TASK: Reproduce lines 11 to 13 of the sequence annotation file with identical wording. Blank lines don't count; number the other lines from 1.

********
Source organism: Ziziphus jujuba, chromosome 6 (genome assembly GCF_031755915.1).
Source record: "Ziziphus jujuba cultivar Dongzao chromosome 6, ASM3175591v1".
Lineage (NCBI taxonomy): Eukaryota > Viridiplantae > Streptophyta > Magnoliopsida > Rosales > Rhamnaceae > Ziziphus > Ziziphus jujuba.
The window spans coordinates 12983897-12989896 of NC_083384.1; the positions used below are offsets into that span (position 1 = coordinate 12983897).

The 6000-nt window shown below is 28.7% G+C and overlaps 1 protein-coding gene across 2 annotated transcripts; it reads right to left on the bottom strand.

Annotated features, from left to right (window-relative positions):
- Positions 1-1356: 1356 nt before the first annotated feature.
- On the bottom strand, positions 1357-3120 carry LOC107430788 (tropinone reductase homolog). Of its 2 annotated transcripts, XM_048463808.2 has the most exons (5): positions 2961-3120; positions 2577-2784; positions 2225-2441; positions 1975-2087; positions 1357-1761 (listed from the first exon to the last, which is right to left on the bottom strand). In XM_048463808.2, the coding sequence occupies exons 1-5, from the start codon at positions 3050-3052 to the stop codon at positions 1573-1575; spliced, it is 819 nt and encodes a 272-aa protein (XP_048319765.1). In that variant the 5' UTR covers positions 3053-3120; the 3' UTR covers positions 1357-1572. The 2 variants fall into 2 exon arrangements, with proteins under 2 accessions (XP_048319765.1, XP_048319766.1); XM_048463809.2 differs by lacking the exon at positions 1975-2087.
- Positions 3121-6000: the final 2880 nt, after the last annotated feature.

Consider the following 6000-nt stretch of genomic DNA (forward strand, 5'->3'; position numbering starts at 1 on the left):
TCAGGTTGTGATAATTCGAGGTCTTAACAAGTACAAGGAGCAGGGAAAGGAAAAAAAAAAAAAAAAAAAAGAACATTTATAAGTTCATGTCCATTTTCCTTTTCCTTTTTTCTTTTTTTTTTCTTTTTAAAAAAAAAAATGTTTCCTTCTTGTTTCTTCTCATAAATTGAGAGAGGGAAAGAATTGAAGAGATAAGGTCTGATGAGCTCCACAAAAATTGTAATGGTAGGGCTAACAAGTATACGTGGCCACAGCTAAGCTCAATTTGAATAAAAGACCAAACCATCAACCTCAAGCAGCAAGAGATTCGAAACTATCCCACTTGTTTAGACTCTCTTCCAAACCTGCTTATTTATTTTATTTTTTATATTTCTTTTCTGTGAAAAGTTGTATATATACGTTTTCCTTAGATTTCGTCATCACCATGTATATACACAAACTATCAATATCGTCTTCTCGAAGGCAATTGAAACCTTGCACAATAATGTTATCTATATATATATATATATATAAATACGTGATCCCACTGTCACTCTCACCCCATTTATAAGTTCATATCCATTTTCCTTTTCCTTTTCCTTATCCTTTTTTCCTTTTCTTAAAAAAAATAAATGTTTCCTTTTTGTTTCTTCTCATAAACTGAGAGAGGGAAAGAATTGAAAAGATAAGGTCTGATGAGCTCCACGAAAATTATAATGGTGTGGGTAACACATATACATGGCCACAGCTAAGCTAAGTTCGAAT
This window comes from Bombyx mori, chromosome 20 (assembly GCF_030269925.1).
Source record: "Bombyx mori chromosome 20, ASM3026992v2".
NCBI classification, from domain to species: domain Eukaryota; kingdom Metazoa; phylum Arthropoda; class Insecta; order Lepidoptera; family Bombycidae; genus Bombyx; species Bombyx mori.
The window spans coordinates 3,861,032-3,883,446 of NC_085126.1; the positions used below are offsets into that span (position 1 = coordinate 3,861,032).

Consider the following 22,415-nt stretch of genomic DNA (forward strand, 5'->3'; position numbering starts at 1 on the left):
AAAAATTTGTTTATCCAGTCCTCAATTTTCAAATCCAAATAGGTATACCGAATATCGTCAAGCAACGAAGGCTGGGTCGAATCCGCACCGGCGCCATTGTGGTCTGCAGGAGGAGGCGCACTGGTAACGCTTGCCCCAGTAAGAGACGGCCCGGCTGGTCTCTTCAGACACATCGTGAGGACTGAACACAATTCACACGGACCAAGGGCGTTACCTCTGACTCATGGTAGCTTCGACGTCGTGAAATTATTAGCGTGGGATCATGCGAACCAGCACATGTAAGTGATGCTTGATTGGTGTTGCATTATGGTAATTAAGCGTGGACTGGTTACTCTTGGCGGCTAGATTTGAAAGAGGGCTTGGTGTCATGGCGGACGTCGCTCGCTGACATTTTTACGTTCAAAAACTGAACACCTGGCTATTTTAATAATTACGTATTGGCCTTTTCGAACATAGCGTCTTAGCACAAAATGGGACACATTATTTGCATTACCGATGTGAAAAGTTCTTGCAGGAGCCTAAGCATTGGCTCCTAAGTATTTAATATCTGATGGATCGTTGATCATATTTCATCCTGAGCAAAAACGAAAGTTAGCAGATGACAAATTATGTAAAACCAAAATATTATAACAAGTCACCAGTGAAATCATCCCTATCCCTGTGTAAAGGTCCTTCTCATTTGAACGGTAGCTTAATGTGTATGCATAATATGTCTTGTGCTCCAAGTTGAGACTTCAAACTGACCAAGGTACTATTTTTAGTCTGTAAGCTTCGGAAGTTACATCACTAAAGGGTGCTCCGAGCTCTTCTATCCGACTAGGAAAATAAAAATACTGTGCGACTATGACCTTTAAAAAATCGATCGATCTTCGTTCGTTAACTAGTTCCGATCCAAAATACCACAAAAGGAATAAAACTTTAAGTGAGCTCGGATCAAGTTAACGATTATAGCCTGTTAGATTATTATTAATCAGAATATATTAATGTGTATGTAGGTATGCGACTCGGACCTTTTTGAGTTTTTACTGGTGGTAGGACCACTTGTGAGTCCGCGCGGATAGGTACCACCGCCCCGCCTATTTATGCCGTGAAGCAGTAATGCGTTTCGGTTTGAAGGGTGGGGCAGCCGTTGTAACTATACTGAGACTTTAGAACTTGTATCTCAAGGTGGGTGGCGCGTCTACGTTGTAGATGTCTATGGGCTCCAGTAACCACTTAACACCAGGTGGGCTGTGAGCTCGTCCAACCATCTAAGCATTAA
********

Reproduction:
TCAGGTTGTGATAATTCGAGGTCTTAACAAGTACAAGGAGCAGGGAAAGGAAAAAAAAAAAAAAAAAAAAGAACATTTATAAGTTCATGTCCATTTTCCTTTTCCTTTTTTCTTTTTTTTTTCTTTTTAAAAAAAAAAATGTTTCCTTCTTGTTTCTTCTCATAAATTGAGAGAGGGAAAGAATTGAAGAGATAAGGTCTGATGAGCTCCACAAAAATTGTAATGGTAGGGCTAACAAGTATACGTGGCCACAGCTAAGCTCAATTTGAATAAAAGACCAAACCATCAACCTCAAGCAGCAAGAGATTCGAAACTATCCCACTTGTTTAGACTCTCTTCCAAACCTGCTTATTTATTTTATTTTTTATATTTCTTTTCTGTGAAAAGTTGTATATATACGTTTTCCTTAGATTTCGTCATCACCATGTATATACACAAACTATCAATATCGTCTTCTCGAAGGCAATTGAAACCTTGCACAATAATGTTATCTATATATATATATATATATAAATACGTGATCCCACTGTCACTCTCACCCCATTTATAAGTTCATATCCATTTTCCTTTTCCTTTTCCTTATCCTTTTTTCCTTTTCTTAAAAAAAATAAATGTTTCCTTTTTGTTTCTTCTCATAAACTGAGAGAGGGAAAGAATTGAAAAGATAAGGTCTGATGAGCTCCACGAAAATTATAATGGTGTGGGTAACACATATACATGGCCACAGCTAAGCTAAGTTCGAAT
This window comes from Bombyx mori, chromosome 20 (assembly GCF_030269925.1).
Source record: "Bombyx mori chromosome 20, ASM3026992v2".